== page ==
Since President Barack Obama restored diplomatic relations with Cuba—culminating with the reopening of the U.S. Embassy in Havana last week after being shuttered for more than 50 years—much has been written about the country’s ties to black America.
But this renewed relationship with Cuba allows African Americans to explore not only those connections but also Cuba’s connections to Africa itself.
And that’s important.
It’s important because as much of the media has, throughout the decades, portrayed Cuba mostly through the prism of Fidel Castro’s rule and refugees fleeing on raggedy rafts, it portrays Africa mostly through the prism of emaciated babies, failed states, depraved warlords, and people perpetually entangled in the despair of proxy wars and other horrors.
Because of that one-sidedness, we’ve missed stories not only about Cuba’s kinship with African Americans, but also about the role that Cuba has played in the development of the countries of our ancestors by helping them mine their human potential, as opposed to their natural resources.
For example, in 1975, after helping Angola defend itself from South African apartheid troops and other threats, Cuba helped Angolans establish a new national system of education and a literacy campaign.
According to the book The Capacity to Share: A Study of Cuba’s International Cooperation in Educational Development, between 1980 and 1984, Cuba sent anywhere from 800 to 2,000 instructors to teach subjects such as math, chemistry, geography and history in Angolan schools. In addition, Cuba provided scholarships for Angolan children, many of whom were orphans or children of refugees, to receive an education at the Isle of Youth—an island just south of Havana. Originally called the Isle of Pines, it was renamed in 1978 to reflect its mission of educating children from developing countries at junior and senior high schools and at vocational schools built there.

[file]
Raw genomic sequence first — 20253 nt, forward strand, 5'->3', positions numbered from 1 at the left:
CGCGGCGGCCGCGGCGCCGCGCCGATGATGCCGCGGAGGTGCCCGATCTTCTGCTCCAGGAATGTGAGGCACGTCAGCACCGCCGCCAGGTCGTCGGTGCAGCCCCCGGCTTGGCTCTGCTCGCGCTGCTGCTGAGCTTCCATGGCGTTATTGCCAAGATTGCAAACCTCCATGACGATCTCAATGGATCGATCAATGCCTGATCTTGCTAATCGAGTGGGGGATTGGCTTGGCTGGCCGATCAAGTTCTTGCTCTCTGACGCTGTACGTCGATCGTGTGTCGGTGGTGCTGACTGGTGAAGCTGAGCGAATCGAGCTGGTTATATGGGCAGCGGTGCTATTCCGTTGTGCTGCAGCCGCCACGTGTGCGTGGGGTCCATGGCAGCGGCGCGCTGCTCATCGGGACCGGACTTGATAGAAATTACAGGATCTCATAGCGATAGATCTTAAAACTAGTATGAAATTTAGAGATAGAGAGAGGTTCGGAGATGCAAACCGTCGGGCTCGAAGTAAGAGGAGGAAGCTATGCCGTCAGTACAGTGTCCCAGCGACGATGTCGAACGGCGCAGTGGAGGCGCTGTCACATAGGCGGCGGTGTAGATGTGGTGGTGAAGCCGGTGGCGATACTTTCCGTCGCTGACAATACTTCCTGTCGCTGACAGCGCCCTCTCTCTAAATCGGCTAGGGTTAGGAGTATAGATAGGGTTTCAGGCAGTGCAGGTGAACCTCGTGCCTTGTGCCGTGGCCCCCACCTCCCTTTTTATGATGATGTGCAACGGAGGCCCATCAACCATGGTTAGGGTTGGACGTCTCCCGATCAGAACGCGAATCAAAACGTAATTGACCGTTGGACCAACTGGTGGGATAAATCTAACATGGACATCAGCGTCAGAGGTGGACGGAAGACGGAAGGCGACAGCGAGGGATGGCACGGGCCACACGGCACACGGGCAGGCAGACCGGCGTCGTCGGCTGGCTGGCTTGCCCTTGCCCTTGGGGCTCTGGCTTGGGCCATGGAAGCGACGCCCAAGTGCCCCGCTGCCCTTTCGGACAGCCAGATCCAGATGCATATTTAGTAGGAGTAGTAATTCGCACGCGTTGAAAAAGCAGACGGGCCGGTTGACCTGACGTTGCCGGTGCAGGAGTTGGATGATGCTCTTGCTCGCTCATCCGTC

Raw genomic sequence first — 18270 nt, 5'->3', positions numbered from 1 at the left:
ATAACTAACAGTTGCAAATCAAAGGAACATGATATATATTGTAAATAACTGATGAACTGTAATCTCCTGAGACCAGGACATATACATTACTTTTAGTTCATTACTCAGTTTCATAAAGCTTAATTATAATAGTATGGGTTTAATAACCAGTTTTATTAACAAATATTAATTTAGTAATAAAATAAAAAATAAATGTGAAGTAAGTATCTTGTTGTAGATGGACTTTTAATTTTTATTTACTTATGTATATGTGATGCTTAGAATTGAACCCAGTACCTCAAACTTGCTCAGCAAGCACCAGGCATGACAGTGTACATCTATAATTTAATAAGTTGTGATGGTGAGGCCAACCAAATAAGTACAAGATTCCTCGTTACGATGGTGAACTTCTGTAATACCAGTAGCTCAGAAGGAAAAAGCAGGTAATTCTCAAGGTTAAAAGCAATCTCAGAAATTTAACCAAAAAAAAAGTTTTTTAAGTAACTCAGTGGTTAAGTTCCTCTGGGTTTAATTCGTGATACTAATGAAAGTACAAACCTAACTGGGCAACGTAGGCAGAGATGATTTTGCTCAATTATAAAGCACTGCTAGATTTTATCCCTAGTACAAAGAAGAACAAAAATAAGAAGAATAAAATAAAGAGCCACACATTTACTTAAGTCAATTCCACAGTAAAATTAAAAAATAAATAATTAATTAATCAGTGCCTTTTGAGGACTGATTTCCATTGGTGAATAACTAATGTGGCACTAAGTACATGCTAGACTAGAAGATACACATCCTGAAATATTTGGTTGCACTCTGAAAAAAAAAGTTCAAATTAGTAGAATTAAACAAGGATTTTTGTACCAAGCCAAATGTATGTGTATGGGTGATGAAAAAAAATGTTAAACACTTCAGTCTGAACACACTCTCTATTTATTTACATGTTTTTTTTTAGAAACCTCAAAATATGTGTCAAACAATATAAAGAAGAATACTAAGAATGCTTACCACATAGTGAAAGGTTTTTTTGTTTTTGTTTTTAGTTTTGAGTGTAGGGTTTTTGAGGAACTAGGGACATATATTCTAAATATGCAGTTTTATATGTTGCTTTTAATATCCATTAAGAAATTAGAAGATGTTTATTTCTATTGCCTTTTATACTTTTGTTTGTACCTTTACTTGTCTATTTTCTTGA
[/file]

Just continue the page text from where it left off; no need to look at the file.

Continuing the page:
While Cuba educated 11,262 students at the Isle of Youth from 1977 to 1997, when the program ended, the majority of students there were Angolan.
According to the 2000 book Cuba’s Island of Dreams: Voices From the Isle of Pines and Youth, 3,688 Angolan students graduated from its schools. The second-highest number of students came from Mozambique, at 1,647, while the third-highest number, 1,179, came from Zimbabwe.
In fact, out of those 11,262 students, 10,711 came from African countries.
“A few of them returned to Cuba in July 1997 to celebrate the 14th World Festival of Youth and Students,” reported the Cuban newspaper Gramna on July 31 of that year. “They told how they had arrived on the Isle of Youth, homesick and nearly illiterate in their own languages, to be welcomed back by warm and patient teachers; and they spoke of their careers back home in medicine, teaching and a variety of technical fields.”
Think about that.
Cuba didn’t pluck poor Africans out of their struggling countries to be evangelized or subservient, but to empower them with the education that they would need to help their homelands advance.
Even today, Cuba’s kinship with Angola continues. While much of that country’s progress was stifled by a civil war that didn’t end until 2002, in 2009 it began working with Cuban teachers again to help boost its literacy rate, which now stands at 67 percent.
Then there’s Ghana.
Over the past decade, Ghana has become a place where more than 3,000 African Americans and Caribbean people of African descent have settled, according to African Renewal, an information program of the United Nations. Many, in fact, settle there to retire or to start businesses.
But Cuba is one of the forces behind the modernity that is making Ghana attractive to some black Americans. During the 1980s, Cuba trained more than 1,000 Ghanaians in professions that helped the country build its public sector.
Today, Ghana and Cuba are continuing to work together. Cuban academics are traveling to Ghana to provide expertise in areas such as health care and biochemistry, while Cuba plans to offer 30 postsecondary scholarships to Ghanaian students. Twenty will be in medicine, while the rest will be in engineering, sports, health technology and mining.
No doubt, Cuba’s involvement in Africa is an extension of its socialist ideologies. There’s also the argument that Cuba, itself shackled by poverty largely wrought by decades of dependency on the former Soviet Union and the ravages of the U.S. embargo, could ill afford to use its scant resources to help Africans; that it sacrificed its own citizens to further revolutionary goals.
Yet, what’s important to note is the fact that early on, Cuba, in contrast with many Western nations, viewed Africa not solely as a place full of raw materials to exploit or people who needed to be pitied and taught to pray, but as a continent with countries full of people with brains and potential.
It saw struggling Africans as being capable of rescuing themselves, not simply with monetary aid but with the empowerment that education and sharing knowledge brings.
That’s the kind of diplomacy we should all be talking about.